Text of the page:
GDPR – 4 tips for addressing the security requirement

GDPR – 4 tips for addressing the security requirement

Article 32 of the GDPR titled “Security”, contains only 135 words describing the security requirements. Specifically, Article 32 states:

“Taking into account the state of the art, the costs of implementation and the nature, scope, context and purposes of processing as well as the risk of varying likelihood and severity for the rights and freedoms of natural persons, the controller and the processor shall implement appropriate technical and organisational measures to ensure a level of security appropriate to the risk, including inter alia as appropriate:

(a) the pseudonymisation and encryption of personal data;

(b) the ability to ensure the ongoing confidentiality, integrity, availability and resilience of processing systems and services;

(c) the ability to restore the availability and access to personal data in a timely manner in the event of a physical or technical incident;

(d) a process for regularly testing, assessing and evaluating the effectiveness of technical and organisational measures for ensuring the security of the processing.”

Unlike HIPAA and the PCI Data Security Standard, for example, the GDPR does not contain specific security requirements. This approach provides flexibility and the opportunity to make security decisions that make sense for the organization given its technology complexity, business processes and overall risk profile. However, this flexibility also carries a risk that a regulator could take the position that your organization’s security measures do not meet their view of “appropriate”, which is a term included three times in Article 32. You also need to remember that your organization’s security practices could come under the scrutiny of a Data Protection Authority and therefore you need to be ready to demonstrate and defend the approach and operational effectiveness of the security controls in place.

Below are 4 high level tips to help you demonstrate and defend the organization’s security efforts.

  1. Use a recognized security framework – if your organization does not already use a security framework such as ISO 27001/2 to guide your security program, select a framework, or combination of known frameworks that will inform the components of the overall security program. The ISO framework is internationally recognized and tends to be a favorite for multi-national organizations but certainly is not the only one.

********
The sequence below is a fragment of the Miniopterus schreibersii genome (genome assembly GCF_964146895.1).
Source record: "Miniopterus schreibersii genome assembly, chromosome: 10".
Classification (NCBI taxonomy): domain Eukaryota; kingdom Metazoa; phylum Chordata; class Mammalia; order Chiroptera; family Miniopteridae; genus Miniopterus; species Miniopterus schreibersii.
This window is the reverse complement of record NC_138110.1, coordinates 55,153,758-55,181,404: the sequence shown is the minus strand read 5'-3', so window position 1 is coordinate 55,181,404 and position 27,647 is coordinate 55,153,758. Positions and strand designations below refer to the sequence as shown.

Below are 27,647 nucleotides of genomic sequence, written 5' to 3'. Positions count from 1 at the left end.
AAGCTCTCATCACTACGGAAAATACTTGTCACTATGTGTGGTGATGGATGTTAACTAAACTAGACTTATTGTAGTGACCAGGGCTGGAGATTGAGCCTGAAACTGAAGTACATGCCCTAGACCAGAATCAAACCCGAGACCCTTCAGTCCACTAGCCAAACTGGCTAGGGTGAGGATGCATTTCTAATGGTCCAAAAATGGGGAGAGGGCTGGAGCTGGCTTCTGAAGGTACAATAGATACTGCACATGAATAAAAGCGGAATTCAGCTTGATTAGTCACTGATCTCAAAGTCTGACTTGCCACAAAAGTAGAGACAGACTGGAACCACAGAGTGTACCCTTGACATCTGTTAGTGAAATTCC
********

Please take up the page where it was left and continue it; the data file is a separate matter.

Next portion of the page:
2. Manage security risk – not all security risk is equal and not all risk can or should be eliminated. It simply is not realistic, cost-effective or necessary. Thankfully, the GDPR recognizes that reality. However, you still need to assess security risks and take reasonable steps to mitigate significant risks, implement compensating controls or justify why an unmitigated risk will be accepted. Every organization should use a risk framework, such as that published by NIST (NIST 800-30: Risk Management Guide for Information Technology Systems), and have a process to evaluate and govern risk. If your organization does not currently have a formal process to identify, document and manage security risks, leverage the NIST or another framework to make improvements. This does not mean that your organization needs to implement every element in any particular framework, but instead it will serve as starting point or reference to help ensure the necessary elements of risk management are addressed.
  3. Documentation is your friend– when there is an issue that results in an investigation or audit, the success of the organization’s defense will be directly related to the strength of the “show and tell” that is presented to the regulator or auditor. Documentation is the “show “piece of the defense that can used to demonstrate that security controls are in place (e.g., a list of all employees who complete the security training) and are operating effectively (e.g., the access control logs show that an unauthorized access attempts to a system with personal data were identified and investigated). Maintain a reasonable level of documentation to demonstrate and defend the security controls in place.
  4. Continuously “read and react” – technology, business requirements and legal requirements will continuously change over time. As a result, new risks will emerge, and new or different security controls will be needed. This will be an endless cycle and requires that the organization be continuously adapting and refining its security posture to be responsive to new risks. Security, like privacy, is an on-going process, not a one-time project.

There are now less than 460 calendar days to the GDPR effective date and required compliance.


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